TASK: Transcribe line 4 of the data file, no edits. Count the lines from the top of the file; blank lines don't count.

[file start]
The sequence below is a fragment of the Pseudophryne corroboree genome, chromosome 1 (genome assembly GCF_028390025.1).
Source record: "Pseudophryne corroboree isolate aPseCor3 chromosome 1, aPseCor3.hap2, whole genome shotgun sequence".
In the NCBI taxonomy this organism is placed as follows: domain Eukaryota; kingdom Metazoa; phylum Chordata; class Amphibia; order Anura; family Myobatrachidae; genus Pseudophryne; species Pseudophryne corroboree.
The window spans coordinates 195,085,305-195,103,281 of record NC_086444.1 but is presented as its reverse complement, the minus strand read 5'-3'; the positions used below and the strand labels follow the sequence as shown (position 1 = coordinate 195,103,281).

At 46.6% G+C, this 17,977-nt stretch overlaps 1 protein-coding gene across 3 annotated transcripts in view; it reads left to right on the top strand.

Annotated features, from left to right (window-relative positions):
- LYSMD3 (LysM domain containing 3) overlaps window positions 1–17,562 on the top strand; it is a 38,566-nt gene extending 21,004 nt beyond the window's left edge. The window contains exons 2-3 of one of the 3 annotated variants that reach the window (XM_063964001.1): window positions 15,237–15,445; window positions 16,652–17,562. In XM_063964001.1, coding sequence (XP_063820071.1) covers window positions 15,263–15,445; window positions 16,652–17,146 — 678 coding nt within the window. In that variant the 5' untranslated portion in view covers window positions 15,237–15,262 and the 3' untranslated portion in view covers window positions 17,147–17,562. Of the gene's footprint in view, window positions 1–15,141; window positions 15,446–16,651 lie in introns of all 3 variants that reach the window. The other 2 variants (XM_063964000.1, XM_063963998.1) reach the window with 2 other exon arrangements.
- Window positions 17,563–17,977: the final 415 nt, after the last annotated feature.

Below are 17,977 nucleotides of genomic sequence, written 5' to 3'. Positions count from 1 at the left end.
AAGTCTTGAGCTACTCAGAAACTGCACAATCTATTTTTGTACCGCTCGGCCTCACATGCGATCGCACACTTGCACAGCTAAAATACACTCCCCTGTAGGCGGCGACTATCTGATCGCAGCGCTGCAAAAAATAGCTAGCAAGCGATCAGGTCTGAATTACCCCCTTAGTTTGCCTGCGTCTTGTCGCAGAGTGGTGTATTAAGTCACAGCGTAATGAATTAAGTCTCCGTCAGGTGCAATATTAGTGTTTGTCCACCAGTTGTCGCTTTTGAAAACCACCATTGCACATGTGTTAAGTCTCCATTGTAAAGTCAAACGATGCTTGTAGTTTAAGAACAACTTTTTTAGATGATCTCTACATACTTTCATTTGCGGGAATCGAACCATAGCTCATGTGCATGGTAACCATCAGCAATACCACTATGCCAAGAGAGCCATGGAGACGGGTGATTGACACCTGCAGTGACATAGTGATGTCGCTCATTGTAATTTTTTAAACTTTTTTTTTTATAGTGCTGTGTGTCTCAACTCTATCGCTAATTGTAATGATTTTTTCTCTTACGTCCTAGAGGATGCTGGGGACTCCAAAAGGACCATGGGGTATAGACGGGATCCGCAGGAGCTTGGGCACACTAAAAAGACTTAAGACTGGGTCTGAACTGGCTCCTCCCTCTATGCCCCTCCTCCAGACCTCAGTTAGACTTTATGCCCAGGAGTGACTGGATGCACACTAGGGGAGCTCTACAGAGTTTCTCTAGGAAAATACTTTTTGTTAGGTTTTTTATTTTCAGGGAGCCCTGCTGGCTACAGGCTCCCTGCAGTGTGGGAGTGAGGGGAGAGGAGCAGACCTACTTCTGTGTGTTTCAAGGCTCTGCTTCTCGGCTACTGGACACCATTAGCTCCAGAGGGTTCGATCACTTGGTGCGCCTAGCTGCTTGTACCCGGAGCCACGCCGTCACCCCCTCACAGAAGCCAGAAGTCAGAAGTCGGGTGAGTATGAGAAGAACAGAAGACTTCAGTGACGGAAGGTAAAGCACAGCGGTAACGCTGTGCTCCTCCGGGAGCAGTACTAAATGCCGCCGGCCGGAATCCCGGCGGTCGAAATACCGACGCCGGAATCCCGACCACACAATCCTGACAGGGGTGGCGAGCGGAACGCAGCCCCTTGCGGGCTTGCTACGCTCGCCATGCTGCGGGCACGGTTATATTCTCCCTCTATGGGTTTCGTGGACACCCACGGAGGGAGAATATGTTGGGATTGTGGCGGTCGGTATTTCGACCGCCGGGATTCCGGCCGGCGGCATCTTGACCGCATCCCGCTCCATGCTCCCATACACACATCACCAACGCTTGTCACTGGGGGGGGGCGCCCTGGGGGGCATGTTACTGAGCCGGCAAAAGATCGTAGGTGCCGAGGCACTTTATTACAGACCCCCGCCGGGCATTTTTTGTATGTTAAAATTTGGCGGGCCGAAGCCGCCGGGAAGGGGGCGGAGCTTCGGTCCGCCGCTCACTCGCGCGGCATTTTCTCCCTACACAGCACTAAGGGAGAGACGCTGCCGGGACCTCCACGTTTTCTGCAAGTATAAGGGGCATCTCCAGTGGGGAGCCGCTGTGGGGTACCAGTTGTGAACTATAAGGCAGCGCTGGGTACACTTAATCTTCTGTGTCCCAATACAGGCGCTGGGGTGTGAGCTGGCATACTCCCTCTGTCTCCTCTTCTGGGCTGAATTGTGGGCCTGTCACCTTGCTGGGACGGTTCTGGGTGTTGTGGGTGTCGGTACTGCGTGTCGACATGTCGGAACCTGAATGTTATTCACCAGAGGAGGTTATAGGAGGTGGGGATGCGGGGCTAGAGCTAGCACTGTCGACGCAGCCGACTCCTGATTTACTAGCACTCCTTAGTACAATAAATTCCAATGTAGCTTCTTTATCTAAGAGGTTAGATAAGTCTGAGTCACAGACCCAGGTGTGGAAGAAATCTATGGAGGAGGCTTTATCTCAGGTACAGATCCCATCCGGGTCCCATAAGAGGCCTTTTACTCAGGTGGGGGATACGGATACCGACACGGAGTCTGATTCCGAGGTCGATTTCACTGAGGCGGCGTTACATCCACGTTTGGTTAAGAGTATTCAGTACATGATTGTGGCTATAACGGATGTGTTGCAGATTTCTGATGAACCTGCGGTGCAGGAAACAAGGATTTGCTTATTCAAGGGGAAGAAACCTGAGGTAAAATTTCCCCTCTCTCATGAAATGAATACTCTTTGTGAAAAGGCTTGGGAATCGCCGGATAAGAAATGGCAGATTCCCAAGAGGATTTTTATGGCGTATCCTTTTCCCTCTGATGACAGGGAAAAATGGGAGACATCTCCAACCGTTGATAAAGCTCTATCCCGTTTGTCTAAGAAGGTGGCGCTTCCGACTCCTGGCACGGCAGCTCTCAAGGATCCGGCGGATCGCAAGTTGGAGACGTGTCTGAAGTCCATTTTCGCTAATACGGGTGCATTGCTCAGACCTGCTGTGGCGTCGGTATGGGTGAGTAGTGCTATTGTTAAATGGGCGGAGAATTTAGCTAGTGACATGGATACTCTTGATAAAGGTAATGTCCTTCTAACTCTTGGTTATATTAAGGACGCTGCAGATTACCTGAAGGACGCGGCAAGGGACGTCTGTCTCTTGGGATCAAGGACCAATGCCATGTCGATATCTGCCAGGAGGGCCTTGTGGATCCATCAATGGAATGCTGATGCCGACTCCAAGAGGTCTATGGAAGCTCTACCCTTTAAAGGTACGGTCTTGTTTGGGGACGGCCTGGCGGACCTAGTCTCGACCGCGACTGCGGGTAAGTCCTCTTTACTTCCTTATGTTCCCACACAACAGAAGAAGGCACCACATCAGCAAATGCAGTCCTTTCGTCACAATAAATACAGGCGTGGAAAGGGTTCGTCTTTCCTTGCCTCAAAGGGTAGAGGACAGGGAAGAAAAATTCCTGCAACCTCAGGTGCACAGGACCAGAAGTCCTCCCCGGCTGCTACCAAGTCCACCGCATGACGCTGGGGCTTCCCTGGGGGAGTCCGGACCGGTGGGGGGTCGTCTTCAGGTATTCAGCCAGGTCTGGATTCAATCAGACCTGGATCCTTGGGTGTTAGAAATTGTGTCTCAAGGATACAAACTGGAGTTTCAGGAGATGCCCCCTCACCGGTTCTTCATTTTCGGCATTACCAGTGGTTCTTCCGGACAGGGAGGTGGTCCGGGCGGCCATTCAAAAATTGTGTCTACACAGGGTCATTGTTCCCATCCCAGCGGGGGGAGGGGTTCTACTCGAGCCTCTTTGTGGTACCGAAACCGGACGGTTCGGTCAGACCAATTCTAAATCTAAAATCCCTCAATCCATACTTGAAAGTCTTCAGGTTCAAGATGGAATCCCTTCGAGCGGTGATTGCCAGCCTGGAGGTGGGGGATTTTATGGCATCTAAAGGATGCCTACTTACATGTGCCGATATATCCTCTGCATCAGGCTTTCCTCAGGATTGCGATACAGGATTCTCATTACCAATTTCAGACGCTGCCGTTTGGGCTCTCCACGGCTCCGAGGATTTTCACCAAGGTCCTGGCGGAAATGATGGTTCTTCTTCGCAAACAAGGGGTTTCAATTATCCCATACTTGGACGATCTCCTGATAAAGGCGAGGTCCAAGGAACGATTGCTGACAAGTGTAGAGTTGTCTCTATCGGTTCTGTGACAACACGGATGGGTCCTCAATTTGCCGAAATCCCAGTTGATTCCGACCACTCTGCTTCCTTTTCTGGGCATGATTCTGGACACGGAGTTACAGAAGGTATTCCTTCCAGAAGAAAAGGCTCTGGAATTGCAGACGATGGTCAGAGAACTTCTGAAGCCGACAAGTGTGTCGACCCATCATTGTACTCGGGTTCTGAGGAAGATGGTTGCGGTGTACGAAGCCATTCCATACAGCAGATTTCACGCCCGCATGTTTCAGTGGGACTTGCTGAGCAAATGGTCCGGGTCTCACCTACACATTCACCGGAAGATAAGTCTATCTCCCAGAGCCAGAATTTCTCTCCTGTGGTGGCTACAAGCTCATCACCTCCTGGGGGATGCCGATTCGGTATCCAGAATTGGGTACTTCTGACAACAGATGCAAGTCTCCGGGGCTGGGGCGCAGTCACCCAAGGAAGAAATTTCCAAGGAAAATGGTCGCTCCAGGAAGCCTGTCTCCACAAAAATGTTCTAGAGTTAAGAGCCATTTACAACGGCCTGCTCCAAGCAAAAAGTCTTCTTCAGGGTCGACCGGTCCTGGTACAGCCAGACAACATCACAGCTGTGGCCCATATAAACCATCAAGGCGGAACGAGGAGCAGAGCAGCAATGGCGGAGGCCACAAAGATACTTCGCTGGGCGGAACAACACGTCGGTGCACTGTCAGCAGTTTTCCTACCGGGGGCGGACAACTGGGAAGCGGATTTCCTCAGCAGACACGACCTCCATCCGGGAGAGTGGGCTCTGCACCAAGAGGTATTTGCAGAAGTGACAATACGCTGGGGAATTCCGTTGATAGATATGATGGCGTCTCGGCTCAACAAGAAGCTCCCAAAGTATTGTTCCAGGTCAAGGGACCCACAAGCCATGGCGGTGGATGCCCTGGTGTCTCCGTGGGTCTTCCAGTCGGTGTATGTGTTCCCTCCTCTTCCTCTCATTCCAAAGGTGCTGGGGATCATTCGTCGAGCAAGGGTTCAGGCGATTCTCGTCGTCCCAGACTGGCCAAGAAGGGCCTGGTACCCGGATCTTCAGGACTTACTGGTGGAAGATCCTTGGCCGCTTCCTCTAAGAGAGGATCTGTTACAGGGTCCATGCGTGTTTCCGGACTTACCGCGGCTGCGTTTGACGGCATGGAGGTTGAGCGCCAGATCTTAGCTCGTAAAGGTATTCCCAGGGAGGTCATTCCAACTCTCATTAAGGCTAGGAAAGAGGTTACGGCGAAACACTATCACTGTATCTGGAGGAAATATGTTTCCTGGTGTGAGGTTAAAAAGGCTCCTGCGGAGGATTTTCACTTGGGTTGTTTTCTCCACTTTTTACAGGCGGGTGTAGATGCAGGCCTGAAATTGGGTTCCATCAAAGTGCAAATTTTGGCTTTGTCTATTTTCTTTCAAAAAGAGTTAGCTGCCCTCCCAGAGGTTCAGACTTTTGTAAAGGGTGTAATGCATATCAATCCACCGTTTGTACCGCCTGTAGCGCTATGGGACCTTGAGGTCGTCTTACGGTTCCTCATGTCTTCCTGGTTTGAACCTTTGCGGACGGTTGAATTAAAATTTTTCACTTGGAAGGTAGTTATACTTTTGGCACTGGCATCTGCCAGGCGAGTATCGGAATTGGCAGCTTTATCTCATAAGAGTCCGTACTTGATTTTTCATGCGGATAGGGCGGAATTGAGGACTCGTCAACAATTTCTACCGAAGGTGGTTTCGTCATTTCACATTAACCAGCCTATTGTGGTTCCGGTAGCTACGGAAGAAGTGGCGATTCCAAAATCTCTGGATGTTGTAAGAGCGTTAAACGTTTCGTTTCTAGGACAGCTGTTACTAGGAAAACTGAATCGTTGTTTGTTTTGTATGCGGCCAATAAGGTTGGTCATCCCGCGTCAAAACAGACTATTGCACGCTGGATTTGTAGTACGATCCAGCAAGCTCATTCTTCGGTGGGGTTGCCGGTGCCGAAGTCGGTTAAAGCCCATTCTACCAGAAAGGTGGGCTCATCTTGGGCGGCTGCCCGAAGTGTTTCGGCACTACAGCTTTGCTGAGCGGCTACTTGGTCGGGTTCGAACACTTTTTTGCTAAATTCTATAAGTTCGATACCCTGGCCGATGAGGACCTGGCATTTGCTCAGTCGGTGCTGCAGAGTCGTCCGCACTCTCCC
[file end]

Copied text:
The window spans coordinates 195,085,305-195,103,281 of record NC_086444.1 but is presented as its reverse complement, the minus strand read 5'-3'; the positions used below and the strand labels follow the sequence as shown (position 1 = coordinate 195,103,281).